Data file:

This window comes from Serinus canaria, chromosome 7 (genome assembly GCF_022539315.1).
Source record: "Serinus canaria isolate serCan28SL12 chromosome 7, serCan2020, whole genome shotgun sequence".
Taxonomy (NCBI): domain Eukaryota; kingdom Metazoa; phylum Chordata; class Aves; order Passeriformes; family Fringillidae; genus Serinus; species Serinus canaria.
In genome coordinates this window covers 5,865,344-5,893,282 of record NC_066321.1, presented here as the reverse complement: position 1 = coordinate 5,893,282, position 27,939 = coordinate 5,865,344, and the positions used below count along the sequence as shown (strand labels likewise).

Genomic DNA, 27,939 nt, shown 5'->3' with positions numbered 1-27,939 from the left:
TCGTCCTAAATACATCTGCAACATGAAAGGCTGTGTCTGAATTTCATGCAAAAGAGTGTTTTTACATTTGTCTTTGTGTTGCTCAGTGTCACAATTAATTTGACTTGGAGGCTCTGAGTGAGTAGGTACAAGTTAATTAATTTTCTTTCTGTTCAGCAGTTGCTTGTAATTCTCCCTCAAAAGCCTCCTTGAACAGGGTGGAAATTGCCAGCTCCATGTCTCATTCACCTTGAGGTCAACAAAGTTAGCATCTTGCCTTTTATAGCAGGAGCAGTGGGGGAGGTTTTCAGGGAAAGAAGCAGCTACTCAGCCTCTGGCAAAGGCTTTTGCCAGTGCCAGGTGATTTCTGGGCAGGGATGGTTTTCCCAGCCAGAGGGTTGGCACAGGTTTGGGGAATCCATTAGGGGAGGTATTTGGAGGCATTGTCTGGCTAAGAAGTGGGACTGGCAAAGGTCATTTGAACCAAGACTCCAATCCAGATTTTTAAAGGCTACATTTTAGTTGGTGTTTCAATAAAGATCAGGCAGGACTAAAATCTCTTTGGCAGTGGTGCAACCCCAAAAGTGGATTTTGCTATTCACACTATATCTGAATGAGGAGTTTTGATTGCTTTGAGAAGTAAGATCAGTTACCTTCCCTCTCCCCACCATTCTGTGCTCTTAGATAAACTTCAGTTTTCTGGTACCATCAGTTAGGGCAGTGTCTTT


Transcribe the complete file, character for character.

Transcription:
This window comes from Serinus canaria, chromosome 7 (genome assembly GCF_022539315.1).
Source record: "Serinus canaria isolate serCan28SL12 chromosome 7, serCan2020, whole genome shotgun sequence".
Taxonomy (NCBI): domain Eukaryota; kingdom Metazoa; phylum Chordata; class Aves; order Passeriformes; family Fringillidae; genus Serinus; species Serinus canaria.
In genome coordinates this window covers 5,865,344-5,893,282 of record NC_066321.1, presented here as the reverse complement: position 1 = coordinate 5,893,282, position 27,939 = coordinate 5,865,344, and the positions used below count along the sequence as shown (strand labels likewise).

Genomic DNA, 27,939 nt, shown 5'->3' with positions numbered 1-27,939 from the left:
TCGTCCTAAATACATCTGCAACATGAAAGGCTGTGTCTGAATTTCATGCAAAAGAGTGTTTTTACATTTGTCTTTGTGTTGCTCAGTGTCACAATTAATTTGACTTGGAGGCTCTGAGTGAGTAGGTACAAGTTAATTAATTTTCTTTCTGTTCAGCAGTTGCTTGTAATTCTCCCTCAAAAGCCTCCTTGAACAGGGTGGAAATTGCCAGCTCCATGTCTCATTCACCTTGAGGTCAACAAAGTTAGCATCTTGCCTTTTATAGCAGGAGCAGTGGGGGAGGTTTTCAGGGAAAGAAGCAGCTACTCAGCCTCTGGCAAAGGCTTTTGCCAGTGCCAGGTGATTTCTGGGCAGGGATGGTTTTCCCAGCCAGAGGGTTGGCACAGGTTTGGGGAATCCATTAGGGGAGGTATTTGGAGGCATTGTCTGGCTAAGAAGTGGGACTGGCAAAGGTCATTTGAACCAAGACTCCAATCCAGATTTTTAAAGGCTACATTTTAGTTGGTGTTTCAATAAAGATCAGGCAGGACTAAAATCTCTTTGGCAGTGGTGCAACCCCAAAAGTGGATTTTGCTATTCACACTATATCTGAATGAGGAGTTTTGATTGCTTTGAGAAGTAAGATCAGTTACCTTCCCTCTCCCCACCATTCTGTGCTCTTAGATAAACTTCAGTTTTCTGGTACCATCAGTTAGGGCAGTGTCTTT